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Lagunitas Wilco Tango Foxtrot Ale & The Company Men

Evening, Drinkers!

Tonight’s BAAM was just inches away from being a day drinking special (which would have been oddly fitting), but I decided to keep it classy and leave my beer consumption for after 7 pm. Now, judging from the title, you might be a little confused about tonight’s combo. Wilco Tango Foxtrot seems oddly militaristic and The Company Men seems like a benign enough name devoid of guns, but the two actually have quite a bit in common. Lagunitas described their Limited Release Wilco Tango Foxtro Ale as a “jobless recovery ale,” a subject which The Company Men deals with directly. And in light of our socio-economic/political times, (and my recent escape from unemployment) this pairing seemed particularly poignant. Apologies in advance if my political beliefs rise to the surface, as this is a blog about beer and movies and not about politics. But let’s started.

While it seems that many people have heard of The Company Men, not many people have seen it. This 2010 non-indie indie movie has a star-studded cast addressing the issues that we as Americans seem to be wrestling with each day. The cast features a litany of abnormally attractive and successful actors including Ben Affleck, Tommy Lee Jones, Chris Cooper, Kevin Costner, Maria Bello, Rosemarie DeWitt (one of my personal favorites). The successful cast of The Company Men delves into issues of unemployment, executive pay, corporate greed and American manufacturing while grounding these subjects in deeply human stories. While at times the narrative uses a bit too much corporate jargon, the story itself is presented in layman’s terms. Staggeringly successful and loyal employees at a transportation manufacturing company (primarily ships) are laid off and forced to come to terms with their own affluent, Boston lifestyles and the lifestyles of those above them on the corporate ladder. Having been overpaid their whole careers, men like Ben Affleck have a difficult time adjusting to life without the luxuries on which they have to rely. And while the film only briefly touches on issues of class and wage disparities, it does address the excessive compensation of corporation’s top executives in relation to the layoffs of lower-level employees. Tommy Lee Jones’s character is one of these overpaid executive and seems to have a conscious about the whole situation, though never really takes a stand. In one of his more poignant moments, he suggests that the CEO, his boss and old friend, sell a Degas painting in order to raise revenue and satisfy stockholders in stead of firing employees, a scene that illustrates the gap between executives and their employees. There’s a lot to be said about this film and its argument against corporate greed, but that could take awhile, so we’ll move forward in the hopes that you’ll actually go watch the movie. In terms of actual craft however, I felt this film was a bit clunky. While it’s held together by strong performances from some of the best actors around, the editing style is choppy and jarring. Sequences slam in to one another, distorting time and relationships in a frustrating way that breaks the narrative. For example, apparently Tommy Lee Jones’s character gets a divorce? It’s unclear, but it happens and it’s frustrating. While each scene and sequence is generally quite beautiful and meaningful, they do not always mesh together cleanly. Another quick point I’d like to make before moving on is this film’s contention that American manufacturing is still the backbone of our economy. Not to get overly political, but this conceit is a bit naive and nostalgic. While it makes us viewers feel proud, it is not really honest in a film that takes the time to prove its honesty. And while I feel that the manufacturing industry is important to our economy, I’m not convinced that it holds the same redemptive qualities that it does for our fictional protagonists.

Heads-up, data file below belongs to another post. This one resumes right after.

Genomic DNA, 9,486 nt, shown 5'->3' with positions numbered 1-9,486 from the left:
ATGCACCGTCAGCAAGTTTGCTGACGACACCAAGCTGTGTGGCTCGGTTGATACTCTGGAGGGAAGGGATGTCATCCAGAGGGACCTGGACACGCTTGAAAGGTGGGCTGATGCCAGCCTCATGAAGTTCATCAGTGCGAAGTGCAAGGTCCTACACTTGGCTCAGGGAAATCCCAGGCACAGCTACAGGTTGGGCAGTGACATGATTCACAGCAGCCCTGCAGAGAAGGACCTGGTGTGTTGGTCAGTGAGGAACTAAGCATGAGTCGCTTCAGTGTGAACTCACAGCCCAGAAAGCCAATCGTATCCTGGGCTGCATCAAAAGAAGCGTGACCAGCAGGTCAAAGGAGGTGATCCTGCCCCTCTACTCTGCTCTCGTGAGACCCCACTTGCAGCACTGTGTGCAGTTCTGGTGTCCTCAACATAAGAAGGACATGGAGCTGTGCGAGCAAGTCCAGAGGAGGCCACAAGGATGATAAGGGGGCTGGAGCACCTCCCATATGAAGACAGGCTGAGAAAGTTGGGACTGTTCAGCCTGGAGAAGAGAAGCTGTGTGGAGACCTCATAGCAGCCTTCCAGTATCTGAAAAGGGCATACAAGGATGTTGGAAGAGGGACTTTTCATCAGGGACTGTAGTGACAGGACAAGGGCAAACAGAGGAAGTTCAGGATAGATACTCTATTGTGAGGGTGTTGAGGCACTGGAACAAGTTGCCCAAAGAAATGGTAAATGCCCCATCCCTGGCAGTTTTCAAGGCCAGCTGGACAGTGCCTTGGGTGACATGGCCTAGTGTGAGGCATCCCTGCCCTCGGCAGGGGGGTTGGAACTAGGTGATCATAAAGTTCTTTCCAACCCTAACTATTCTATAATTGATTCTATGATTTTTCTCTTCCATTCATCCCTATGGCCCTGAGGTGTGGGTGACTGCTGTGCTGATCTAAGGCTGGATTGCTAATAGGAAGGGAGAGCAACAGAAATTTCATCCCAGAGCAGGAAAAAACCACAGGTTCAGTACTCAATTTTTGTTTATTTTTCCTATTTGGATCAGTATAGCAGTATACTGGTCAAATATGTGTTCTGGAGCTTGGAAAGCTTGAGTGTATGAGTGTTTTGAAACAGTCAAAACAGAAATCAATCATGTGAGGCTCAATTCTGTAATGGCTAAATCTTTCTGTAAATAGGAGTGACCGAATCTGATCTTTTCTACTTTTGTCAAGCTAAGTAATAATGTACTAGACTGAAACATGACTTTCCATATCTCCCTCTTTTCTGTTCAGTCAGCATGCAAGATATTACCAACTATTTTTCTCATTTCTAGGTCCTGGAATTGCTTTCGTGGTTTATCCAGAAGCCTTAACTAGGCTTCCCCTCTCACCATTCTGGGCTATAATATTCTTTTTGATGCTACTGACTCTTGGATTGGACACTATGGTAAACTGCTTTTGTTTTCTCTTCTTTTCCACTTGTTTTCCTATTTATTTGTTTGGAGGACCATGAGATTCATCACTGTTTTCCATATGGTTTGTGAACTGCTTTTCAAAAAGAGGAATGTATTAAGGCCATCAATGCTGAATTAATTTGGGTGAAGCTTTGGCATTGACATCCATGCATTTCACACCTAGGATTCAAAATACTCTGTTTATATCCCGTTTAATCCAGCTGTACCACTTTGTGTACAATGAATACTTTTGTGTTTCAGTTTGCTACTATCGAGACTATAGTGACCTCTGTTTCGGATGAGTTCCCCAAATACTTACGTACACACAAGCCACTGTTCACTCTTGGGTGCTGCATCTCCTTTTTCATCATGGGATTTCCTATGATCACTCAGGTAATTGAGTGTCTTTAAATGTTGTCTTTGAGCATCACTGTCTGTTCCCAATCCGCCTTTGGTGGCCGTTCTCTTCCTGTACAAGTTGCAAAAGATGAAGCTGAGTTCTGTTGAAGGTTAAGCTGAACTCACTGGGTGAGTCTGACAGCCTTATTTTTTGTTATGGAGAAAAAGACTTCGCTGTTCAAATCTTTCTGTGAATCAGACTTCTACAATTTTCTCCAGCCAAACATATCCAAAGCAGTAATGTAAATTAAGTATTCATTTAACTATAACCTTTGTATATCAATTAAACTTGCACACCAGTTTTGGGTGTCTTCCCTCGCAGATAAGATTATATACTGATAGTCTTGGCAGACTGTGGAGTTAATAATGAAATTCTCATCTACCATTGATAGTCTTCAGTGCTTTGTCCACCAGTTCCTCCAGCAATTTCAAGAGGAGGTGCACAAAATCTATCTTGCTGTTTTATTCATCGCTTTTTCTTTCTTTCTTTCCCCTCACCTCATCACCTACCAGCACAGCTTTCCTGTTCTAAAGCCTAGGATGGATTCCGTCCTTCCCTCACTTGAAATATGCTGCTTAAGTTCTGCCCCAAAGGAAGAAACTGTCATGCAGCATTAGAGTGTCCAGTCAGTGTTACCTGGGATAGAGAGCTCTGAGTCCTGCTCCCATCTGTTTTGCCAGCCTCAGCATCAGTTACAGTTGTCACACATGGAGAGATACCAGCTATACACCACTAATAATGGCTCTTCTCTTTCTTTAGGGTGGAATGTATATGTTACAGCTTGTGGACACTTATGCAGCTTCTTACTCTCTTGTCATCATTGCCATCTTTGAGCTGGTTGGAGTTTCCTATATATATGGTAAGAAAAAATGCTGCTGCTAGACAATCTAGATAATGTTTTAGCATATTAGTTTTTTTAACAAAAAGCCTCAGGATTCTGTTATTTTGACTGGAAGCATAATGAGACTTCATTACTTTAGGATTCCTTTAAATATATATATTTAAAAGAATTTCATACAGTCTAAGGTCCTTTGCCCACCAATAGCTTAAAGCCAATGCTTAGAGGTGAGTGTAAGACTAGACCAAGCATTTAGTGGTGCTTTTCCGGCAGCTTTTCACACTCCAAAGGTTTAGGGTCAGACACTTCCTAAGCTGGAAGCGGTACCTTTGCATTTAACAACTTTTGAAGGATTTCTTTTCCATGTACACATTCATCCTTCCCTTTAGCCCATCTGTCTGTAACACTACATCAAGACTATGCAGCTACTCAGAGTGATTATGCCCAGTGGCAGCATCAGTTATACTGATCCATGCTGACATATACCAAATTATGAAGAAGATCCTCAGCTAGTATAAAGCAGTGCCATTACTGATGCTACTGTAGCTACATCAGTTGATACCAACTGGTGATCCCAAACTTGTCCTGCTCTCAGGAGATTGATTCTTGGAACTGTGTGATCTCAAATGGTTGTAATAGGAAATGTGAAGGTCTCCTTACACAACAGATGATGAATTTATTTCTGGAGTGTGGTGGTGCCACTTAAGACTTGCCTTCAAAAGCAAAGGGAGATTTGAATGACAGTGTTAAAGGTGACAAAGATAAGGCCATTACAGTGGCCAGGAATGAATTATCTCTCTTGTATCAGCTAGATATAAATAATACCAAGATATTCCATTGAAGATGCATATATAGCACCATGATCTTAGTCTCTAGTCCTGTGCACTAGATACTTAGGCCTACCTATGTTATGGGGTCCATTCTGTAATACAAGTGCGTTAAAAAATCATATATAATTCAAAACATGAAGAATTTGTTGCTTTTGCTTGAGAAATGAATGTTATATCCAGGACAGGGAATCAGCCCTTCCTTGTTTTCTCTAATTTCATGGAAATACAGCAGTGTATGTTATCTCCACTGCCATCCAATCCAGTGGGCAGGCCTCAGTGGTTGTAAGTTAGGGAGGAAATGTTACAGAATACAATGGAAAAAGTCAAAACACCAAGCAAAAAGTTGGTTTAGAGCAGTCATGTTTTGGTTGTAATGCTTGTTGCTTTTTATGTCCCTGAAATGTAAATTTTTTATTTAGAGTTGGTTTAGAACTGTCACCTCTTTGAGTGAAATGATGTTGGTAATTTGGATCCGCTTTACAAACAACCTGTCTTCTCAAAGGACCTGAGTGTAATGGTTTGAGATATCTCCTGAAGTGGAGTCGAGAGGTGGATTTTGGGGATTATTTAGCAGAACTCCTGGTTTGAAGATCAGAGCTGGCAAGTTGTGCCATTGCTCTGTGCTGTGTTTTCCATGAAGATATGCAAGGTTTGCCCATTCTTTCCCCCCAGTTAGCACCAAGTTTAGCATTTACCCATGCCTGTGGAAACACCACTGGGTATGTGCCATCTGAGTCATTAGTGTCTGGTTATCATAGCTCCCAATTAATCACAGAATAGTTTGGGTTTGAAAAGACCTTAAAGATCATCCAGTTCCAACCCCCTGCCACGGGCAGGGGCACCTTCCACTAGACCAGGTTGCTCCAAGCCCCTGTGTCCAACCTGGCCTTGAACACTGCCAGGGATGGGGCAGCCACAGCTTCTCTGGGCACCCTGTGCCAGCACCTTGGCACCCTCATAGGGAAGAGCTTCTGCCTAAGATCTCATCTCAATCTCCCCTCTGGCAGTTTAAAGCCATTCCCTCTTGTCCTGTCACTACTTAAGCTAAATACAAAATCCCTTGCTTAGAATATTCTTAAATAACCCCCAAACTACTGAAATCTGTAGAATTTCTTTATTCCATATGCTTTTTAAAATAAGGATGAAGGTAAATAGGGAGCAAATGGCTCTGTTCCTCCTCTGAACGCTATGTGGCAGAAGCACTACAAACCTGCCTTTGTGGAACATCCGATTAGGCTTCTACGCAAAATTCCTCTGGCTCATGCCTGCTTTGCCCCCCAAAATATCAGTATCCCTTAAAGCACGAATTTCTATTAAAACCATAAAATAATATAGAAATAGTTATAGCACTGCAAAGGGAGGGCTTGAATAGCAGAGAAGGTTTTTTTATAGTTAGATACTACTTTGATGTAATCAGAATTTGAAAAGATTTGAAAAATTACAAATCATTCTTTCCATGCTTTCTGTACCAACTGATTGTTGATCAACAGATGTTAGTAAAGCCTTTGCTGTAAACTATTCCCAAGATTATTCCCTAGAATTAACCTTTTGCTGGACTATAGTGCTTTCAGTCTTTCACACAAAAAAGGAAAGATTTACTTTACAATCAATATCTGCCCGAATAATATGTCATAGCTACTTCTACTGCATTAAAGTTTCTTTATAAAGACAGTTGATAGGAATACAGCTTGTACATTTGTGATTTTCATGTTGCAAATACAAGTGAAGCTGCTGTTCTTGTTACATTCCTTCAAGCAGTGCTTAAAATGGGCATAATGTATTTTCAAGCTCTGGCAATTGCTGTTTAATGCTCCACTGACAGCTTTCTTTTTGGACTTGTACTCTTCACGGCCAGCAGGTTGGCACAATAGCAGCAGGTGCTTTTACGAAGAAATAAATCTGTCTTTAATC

It's hard to make jokes about films with shots this dramatic.

So did our Wilco Tango Foxtro jobless recovery ale help us get through the unemployment blues? Well, it certainly was a pick me up. Sporting a hearty 7.85% ABV in a hefty 22 oz bottle (a bomber, if you want to be cool like me), this beer can turn any bad day around. While the bottle makes a note of this beer’s maltiness, I found that the beer’s hoppiness was its defining flavor characteristic. This brown colored ale has an almost IPA-esque floral hoppiness to it that can be a bit bitter at first. However, you do notice the aforementioned malt when that hoppiness dissipates into a balanced and smooth finish. It’s actually a bit surprising when you experience that transition, but Lagunitas somehow makes it work. So for the IPA-shy, I don’t know if this is beer for you. But those of you who are willing to trying something a bit more bitter, I would definitely give this one a shot.

While unemployment is nothing to celebrate, BAAM’s first economic downturn-themed review was quite a success. With a thoughtful, if at times clunky, movie to watch and a interesting, balanced beer to drink, I’m sure you’ll feel a little better by the end of the evening, regardless of how much money you’re bringing in.

Tonight’s Tasting Notes:
The Company Men:
-An earnest, however liberal, look at corporate greed and unemployment.
-Tommy Lee Jones plays the ever-elusive, well-intentioned corporate VP with a heart of gold.
-Ben Affleck’s character is much older than Ben Affleck appears. To a fault.

Lagunitas Wilco Tango Foxtrot Ale:
-Gorgeous, brown color. Minimal head.
-Bitter hoppiness at the front. Smooth, mellow maltiness at the finish.
-Not sure I get where the name is coming from…

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